“I think people are more the same than they are different. And the common denominator of why someone buys from you, trusts you and believes in you in one market will be the same in another market. In our world, people love their babies in the same way, basically. Babies are going to grow teeth, use the pincer grip, want solid food basically at the same age.

There are obviously cultural differences and it’s vital to understand those. But if you start from this viewpoint that we’re more the same than different, you start with an optimistic view that our brand can be relevant everywhere and that we can export. But if you just transplant something that works in once country to another, it won’t necessarily work, because of those cultural and societal differences. For example, in the US, they don’t use any fish in baby food at all. Fish is a good source of protein and has all the omega oils but it’s not culturally accepted. So we could have piled in with a fish-based recipe that wouldn’t have worked.

We have slightly adapted some recipes and products for some of the markets we’re in and we’ve also adapted the way we communicate the brand. I think exporting is easier than it ever has been, and those things you need to do to understand cultural differences are really at the ends of your fingertips – there’s so much desktop research you can do and there are things like Skype and LinkedIn, which are free.”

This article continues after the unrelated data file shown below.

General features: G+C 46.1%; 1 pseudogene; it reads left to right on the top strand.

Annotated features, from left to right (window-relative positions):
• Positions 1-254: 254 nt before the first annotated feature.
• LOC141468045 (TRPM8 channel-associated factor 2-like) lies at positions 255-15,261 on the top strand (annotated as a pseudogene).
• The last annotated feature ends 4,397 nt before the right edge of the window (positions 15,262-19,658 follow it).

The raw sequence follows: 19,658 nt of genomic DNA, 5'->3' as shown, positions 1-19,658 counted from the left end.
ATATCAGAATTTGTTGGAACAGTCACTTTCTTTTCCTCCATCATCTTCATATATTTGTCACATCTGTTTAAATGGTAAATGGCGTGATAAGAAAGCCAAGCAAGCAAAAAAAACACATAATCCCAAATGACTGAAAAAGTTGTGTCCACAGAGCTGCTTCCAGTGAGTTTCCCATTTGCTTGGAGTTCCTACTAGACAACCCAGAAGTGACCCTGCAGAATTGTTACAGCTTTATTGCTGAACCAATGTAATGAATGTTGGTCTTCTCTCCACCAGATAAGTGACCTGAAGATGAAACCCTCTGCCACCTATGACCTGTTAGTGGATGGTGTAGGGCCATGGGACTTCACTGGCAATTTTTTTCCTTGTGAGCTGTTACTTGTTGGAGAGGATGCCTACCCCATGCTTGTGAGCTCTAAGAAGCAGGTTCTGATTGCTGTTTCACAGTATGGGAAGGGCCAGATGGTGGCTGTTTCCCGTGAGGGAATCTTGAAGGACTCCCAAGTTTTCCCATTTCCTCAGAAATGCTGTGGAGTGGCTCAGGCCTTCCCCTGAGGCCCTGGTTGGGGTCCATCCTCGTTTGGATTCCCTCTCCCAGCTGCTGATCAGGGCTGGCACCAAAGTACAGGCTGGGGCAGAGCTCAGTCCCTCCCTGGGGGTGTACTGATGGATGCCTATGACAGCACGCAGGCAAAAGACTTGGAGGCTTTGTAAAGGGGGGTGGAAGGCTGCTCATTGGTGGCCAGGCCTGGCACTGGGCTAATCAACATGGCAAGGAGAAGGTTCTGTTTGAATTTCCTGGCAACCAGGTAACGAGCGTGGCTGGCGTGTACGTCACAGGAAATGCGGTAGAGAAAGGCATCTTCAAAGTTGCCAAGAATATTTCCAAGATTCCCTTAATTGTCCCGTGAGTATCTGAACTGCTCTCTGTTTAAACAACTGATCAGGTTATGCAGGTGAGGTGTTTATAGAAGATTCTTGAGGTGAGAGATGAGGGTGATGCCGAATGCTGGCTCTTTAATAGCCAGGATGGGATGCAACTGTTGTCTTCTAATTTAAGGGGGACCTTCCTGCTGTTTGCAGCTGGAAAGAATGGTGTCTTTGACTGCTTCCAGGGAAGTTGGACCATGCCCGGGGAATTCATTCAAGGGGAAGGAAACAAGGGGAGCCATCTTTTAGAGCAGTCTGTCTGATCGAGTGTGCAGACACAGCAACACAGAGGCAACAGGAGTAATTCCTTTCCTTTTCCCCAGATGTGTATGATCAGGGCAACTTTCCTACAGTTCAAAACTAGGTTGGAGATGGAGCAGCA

Is there potential for you to move into any of the emerging markets?

“Again, I think we’d need to do our desktop research. I think a good example is China. If you look at the numbers of people there and look at the numbers of people who will shop in a Western supermarket and buy baby products then the numbers are big. Their GDP has been growing around 10% every year over the last 20 years, which means there’s another China every nine years in terms of the economy! To put that in context, I don’t think the British economy has grown by 10% since the industrial revolution. China has 157 cities of over a million people, whereas Europe has 18.

Going to China adds another level of understanding. You see that most of those cities have an infrastructure that’s equivalent to the US from 1890, so if you’re a British construction company, it’s brilliant. But if you’re expecting to do something that requires a more modern infrastructure, it’s not so great. And when you get to China and you observe people cooking, there are a whole lot of social dynamics there that create challenges. Baby food, as we know it, isn’t really a big category at the moment.

So, to answer your question, out of the developing markets there are huge amounts of people who are looking for the health, convenience and fun that baby food and our brand can bring. If the infrastructure and the legislation and consumer demand is there, we’re interested in going there. We’ll go to an emerging market within the next two years or so and we’ll relish the challenge to build our brand around local factors that aren’t Westernised or anglophile.”

You can read the second part of our interview with Paul next week, where he talks about the challenges of preserving your brand values as you grow, the advantages of being a private business and the need for the UK to encourage entrepreneurialism, innovation and our unique skills and knowledge.

You can read Ella’s Kitchen’s new report into child health and malnutrition, Averting a Recipe for Disaster, at www.avertingarecipefordisaster.com where you can also pledge your support for their 25-year plan to combat childhood obesity and malnutrition.